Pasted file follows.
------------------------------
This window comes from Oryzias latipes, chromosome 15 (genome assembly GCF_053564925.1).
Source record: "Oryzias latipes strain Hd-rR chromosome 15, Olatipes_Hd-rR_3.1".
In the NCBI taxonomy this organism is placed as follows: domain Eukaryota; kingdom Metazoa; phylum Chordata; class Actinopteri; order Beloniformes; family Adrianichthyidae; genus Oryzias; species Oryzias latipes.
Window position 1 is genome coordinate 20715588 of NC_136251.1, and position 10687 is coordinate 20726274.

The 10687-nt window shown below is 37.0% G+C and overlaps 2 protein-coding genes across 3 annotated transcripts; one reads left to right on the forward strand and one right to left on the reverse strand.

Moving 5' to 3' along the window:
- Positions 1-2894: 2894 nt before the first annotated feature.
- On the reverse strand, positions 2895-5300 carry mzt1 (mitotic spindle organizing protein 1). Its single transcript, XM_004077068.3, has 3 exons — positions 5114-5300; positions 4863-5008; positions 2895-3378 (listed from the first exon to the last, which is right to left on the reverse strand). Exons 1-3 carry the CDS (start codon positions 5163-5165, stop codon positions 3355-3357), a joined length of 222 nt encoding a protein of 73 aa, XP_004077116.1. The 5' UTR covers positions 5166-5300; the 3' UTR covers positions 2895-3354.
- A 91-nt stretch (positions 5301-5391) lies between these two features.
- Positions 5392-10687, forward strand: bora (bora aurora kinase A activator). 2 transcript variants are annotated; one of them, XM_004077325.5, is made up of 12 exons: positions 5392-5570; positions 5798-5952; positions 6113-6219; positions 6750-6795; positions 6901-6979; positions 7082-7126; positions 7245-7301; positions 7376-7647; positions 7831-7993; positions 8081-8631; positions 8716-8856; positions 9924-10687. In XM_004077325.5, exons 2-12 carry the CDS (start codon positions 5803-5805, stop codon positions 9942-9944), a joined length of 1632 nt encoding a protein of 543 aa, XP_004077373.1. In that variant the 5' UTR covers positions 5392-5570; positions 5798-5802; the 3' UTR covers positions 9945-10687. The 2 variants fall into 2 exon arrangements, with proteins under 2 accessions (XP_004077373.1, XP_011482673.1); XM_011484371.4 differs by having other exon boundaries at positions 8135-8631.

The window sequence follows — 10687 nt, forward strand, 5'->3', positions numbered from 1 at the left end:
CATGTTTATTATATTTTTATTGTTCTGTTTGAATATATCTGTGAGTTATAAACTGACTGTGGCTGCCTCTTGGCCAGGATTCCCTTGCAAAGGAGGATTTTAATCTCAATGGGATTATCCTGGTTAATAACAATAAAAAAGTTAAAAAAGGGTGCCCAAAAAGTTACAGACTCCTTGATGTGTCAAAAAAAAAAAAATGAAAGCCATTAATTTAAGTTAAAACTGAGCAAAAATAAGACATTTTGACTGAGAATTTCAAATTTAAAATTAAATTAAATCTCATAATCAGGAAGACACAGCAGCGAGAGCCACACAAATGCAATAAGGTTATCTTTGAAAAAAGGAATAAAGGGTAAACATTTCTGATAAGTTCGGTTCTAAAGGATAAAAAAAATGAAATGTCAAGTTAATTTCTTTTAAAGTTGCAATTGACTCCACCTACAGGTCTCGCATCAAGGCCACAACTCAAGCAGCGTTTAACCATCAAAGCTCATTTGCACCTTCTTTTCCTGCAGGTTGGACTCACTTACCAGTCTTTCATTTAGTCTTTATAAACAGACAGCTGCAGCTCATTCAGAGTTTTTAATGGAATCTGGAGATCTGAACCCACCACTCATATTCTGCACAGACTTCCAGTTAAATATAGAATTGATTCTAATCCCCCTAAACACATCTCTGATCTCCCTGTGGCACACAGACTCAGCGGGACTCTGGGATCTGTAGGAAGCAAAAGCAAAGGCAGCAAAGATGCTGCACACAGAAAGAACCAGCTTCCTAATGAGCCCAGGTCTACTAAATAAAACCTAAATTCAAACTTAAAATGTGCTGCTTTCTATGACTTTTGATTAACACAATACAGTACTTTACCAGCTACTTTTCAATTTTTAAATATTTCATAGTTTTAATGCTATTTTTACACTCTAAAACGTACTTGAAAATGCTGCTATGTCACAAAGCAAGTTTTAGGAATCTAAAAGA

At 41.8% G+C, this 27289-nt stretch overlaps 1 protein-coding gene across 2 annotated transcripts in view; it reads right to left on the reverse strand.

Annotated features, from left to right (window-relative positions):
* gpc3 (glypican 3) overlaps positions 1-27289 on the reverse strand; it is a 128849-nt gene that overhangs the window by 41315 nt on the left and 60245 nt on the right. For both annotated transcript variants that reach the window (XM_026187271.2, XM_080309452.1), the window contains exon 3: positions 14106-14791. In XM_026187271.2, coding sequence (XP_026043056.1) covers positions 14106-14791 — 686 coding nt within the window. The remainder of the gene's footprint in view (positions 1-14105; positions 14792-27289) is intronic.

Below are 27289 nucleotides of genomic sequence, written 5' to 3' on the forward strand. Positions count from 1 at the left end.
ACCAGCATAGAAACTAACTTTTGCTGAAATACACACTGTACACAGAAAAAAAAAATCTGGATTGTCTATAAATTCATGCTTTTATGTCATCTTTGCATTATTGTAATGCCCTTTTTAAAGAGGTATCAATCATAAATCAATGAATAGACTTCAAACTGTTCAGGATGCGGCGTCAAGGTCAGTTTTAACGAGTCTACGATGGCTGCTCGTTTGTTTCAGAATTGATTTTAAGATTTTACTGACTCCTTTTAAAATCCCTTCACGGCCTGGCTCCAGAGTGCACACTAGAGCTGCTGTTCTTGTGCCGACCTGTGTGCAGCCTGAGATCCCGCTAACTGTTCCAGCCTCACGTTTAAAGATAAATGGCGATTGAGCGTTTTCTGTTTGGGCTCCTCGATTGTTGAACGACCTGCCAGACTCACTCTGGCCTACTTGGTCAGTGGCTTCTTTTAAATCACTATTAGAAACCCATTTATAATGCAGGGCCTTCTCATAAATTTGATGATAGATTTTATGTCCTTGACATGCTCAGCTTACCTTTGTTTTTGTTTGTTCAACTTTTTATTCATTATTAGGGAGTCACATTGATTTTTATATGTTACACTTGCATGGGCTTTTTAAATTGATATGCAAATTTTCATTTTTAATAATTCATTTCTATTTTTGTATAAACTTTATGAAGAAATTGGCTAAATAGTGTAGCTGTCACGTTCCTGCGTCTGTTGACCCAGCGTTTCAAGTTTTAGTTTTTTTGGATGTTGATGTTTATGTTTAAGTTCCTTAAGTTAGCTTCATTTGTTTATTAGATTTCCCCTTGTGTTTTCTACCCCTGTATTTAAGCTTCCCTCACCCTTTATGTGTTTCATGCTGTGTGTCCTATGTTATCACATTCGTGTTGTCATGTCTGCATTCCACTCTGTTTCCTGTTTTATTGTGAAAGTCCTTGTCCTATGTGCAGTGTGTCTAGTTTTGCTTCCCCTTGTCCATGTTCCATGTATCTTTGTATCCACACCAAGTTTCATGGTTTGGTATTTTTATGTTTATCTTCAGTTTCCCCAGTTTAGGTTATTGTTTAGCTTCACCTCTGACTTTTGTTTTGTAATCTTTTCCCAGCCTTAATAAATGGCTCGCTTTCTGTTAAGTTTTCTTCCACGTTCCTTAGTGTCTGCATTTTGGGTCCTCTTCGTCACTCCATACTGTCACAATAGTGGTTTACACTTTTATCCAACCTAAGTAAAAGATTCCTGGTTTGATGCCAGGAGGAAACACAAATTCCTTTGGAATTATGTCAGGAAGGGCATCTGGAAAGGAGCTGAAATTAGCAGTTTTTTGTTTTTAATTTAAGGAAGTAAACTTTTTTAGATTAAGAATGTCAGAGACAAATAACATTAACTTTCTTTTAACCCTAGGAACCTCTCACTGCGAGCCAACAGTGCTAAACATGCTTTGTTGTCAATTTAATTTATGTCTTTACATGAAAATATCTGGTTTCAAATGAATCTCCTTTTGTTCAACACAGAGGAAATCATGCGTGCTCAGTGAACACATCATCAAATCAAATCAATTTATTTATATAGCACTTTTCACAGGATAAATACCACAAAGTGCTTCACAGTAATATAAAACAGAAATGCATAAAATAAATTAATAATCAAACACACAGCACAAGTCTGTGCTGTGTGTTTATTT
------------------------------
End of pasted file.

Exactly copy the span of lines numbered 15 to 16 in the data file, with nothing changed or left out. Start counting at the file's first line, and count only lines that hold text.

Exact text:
* gpc3 (glypican 3) overlaps positions 1-27289 on the reverse strand; it is a 128849-nt gene that overhangs the window by 41315 nt on the left and 60245 nt on the right. For both annotated transcript variants that reach the window (XM_026187271.2, XM_080309452.1), the window contains exon 3: positions 14106-14791. In XM_026187271.2, coding sequence (XP_026043056.1) covers positions 14106-14791 — 686 coding nt within the window. The remainder of the gene's footprint in view (positions 1-14105; positions 14792-27289) is intronic.

Below are 27289 nucleotides of genomic sequence, written 5' to 3' on the forward strand. Positions count from 1 at the left end.